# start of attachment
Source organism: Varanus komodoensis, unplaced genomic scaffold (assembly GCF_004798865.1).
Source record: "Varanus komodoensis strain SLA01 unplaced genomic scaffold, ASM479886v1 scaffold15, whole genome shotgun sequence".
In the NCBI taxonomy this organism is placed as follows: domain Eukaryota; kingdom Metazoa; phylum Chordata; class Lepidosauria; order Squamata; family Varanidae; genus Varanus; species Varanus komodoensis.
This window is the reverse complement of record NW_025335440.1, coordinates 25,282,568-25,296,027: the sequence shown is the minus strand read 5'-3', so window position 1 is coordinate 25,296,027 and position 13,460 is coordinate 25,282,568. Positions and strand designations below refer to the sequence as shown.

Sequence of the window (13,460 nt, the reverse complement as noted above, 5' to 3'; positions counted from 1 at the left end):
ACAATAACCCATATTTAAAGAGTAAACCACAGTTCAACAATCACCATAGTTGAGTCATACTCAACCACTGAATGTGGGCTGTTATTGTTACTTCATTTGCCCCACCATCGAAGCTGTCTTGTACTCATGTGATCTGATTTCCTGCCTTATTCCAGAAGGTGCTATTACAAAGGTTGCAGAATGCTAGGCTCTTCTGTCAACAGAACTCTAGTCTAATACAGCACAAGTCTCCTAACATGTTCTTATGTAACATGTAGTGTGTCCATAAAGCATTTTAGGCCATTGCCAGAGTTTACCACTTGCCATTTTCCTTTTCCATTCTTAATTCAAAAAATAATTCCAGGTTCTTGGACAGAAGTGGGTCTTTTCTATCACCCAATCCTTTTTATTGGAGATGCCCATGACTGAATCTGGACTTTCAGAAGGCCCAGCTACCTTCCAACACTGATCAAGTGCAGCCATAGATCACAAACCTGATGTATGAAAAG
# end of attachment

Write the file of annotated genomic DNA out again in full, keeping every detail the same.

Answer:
Source organism: Varanus komodoensis, unplaced genomic scaffold (assembly GCF_004798865.1).
Source record: "Varanus komodoensis strain SLA01 unplaced genomic scaffold, ASM479886v1 scaffold15, whole genome shotgun sequence".
In the NCBI taxonomy this organism is placed as follows: domain Eukaryota; kingdom Metazoa; phylum Chordata; class Lepidosauria; order Squamata; family Varanidae; genus Varanus; species Varanus komodoensis.
This window is the reverse complement of record NW_025335440.1, coordinates 25,282,568-25,296,027: the sequence shown is the minus strand read 5'-3', so window position 1 is coordinate 25,296,027 and position 13,460 is coordinate 25,282,568. Positions and strand designations below refer to the sequence as shown.

Sequence of the window (13,460 nt, the reverse complement as noted above, 5' to 3'; positions counted from 1 at the left end):
ACAATAACCCATATTTAAAGAGTAAACCACAGTTCAACAATCACCATAGTTGAGTCATACTCAACCACTGAATGTGGGCTGTTATTGTTACTTCATTTGCCCCACCATCGAAGCTGTCTTGTACTCATGTGATCTGATTTCCTGCCTTATTCCAGAAGGTGCTATTACAAAGGTTGCAGAATGCTAGGCTCTTCTGTCAACAGAACTCTAGTCTAATACAGCACAAGTCTCCTAACATGTTCTTATGTAACATGTAGTGTGTCCATAAAGCATTTTAGGCCATTGCCAGAGTTTACCACTTGCCATTTTCCTTTTCCATTCTTAATTCAAAAAATAATTCCAGGTTCTTGGACAGAAGTGGGTCTTTTCTATCACCCAATCCTTTTTATTGGAGATGCCCATGACTGAATCTGGACTTTCAGAAGGCCCAGCTACCTTCCAACACTGATCAAGTGCAGCCATAGATCACAAACCTGATGTATGAAAAG